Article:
Westholme Publishing

In a Segregated Military, the African American Armored Unit That Helped Patton Check the German Advance, Close the Rhine Ring, and Spearhead a New Postwar Army


The Black Panthers
A Story of Race, War, and Courage—the 761st Tank Battalion in World War II
Gina M. DiNicolo

$29.95 Hardback

$22.50 Paper

  • 352 pages
  • 6 x 9
  • 30 b/w illus, maps
  • Military History
  • World Rights

About this Book

“Film and Television Rights Optioned by Morgan Freeman’s Revelations Studios
“Written in fine detail and in a spirited style, DiNicolo’s tribute to the 761st Tank Battalion illuminates a fighting armored unit that made both their community and their country proud.””
—Publishers Weekly

“Gina Dinicolo's The Black Panthers succeeds on multiple levels. It chronicles the organization, training, and combat operations of a separate tank battalion in World War II, shedding light on a lesser known aspect of America's armored experience. Its greatest strength, however, lies in the attention given to the individuals who served in the 761st Tank Battalion. Using a comprehensive mix of archival documents, personal interviews with surviving unit veterans, and input from their families, Dinicolo tells the unit's story from the perspective of the men who served in it. The result is a rich narrative of disparate individuals with their own personal aspirations and fears who forge a winning team. An evocative writing style coupled with exhaustive research make Black Panthers an excellent vehicle through which to understand race and Army racial attitudes as experienced by African American tankers.” —Robert S. Cameron, author of Mobility, Shock, and Firepower: The Emergence of the U.S. Army's Armor Branch, 1917-1945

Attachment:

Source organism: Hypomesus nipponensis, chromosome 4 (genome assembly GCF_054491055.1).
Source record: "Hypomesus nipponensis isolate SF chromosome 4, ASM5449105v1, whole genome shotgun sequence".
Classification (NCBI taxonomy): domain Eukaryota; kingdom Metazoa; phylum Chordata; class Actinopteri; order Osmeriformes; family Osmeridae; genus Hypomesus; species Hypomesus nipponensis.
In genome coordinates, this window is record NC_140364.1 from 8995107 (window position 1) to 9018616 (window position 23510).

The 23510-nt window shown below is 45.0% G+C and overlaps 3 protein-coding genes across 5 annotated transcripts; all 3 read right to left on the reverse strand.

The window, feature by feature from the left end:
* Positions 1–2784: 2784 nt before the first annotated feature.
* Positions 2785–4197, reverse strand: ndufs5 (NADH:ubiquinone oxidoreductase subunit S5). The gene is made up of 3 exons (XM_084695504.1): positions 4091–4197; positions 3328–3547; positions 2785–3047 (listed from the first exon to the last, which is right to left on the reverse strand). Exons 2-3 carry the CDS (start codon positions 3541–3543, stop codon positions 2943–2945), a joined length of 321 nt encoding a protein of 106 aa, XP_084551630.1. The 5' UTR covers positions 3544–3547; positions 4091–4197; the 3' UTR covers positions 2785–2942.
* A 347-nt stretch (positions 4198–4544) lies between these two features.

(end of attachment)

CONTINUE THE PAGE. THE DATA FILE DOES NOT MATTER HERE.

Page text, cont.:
Known primarily for being the first African American armored unit to see combat in World War II and onetime outfit of future baseball star Jackie Robinson, the 761st Tank Battalion was forged in a devil's cauldron of heat and prejudice at Camp Claiborne, Louisiana. Here, most viewed the tankers as tokens in a racial experiment, rather than as fellow American soldiers who would actually be deployed to fight a common enemy. Led by a small cadre of white and black officers, the 761st trained to the pinnacle of its craft. The Black Panthers, as they soon were called, proved their battle prowess against other units bound for combat on the parched Texas training fields. For this, they earned a coveted assignment to fight under General George S. Patton and go head-to-head with the best of Hitler's arsenal. Moving to the front in November 1944, trial by fire soon shook the unit to its core. Ambushed by a veteran German force, the 761st suffered heavy casualties in the confusion as they cut their way out of the trap. But the men rallied to overcome self-doubt and vindicate their losses. Quickly battle hardened, the tankers saw intense combat through November and when Germany launched its last-ditch offensive through the Ardennes in December, the 761st fought side-by-side with Patton's Third Army. Moving swiftly, the unit helped check the German advance, cut resupply routes to the forces surrounding beleaguered Bastogne, and drove the enemy back, recapturing towns crucial to the final defeat of Germany.

In The Black Panthers: A Story of Race, War, and Courage—the 761st Tank Battalion in World War II, historian Gina M. DiNicolo tells the full and unvarnished history of this important American fighting force. Relying on extensive archival research, including documents that had not been consulted in previous accounts, and interviews with surviving soldiers and family members, the author describes the unit's training, deployment, combat, and individuals, such as Sgt. Ruben Rivers, one of only seven African American men awarded the Medal of Honor for World War II heroism. The professionalism, dedication, and courage of the 761st and other non-white units made clear that the strength of the American army in the future lay with integration—one of the enduring accomplishments of these servicemen.

GINA M. DINICOLO is a military historian and award-winning journalist who has written on military topics for nearly two decades. She was a contributing editor at Military Officer magazine, where more than twenty of her stories graced the publication's cover. She is a graduate of the U.S. Naval Academy with a degree in history, and served as an officer in the Marine Corps. She resides in Alexandria, Virginia.



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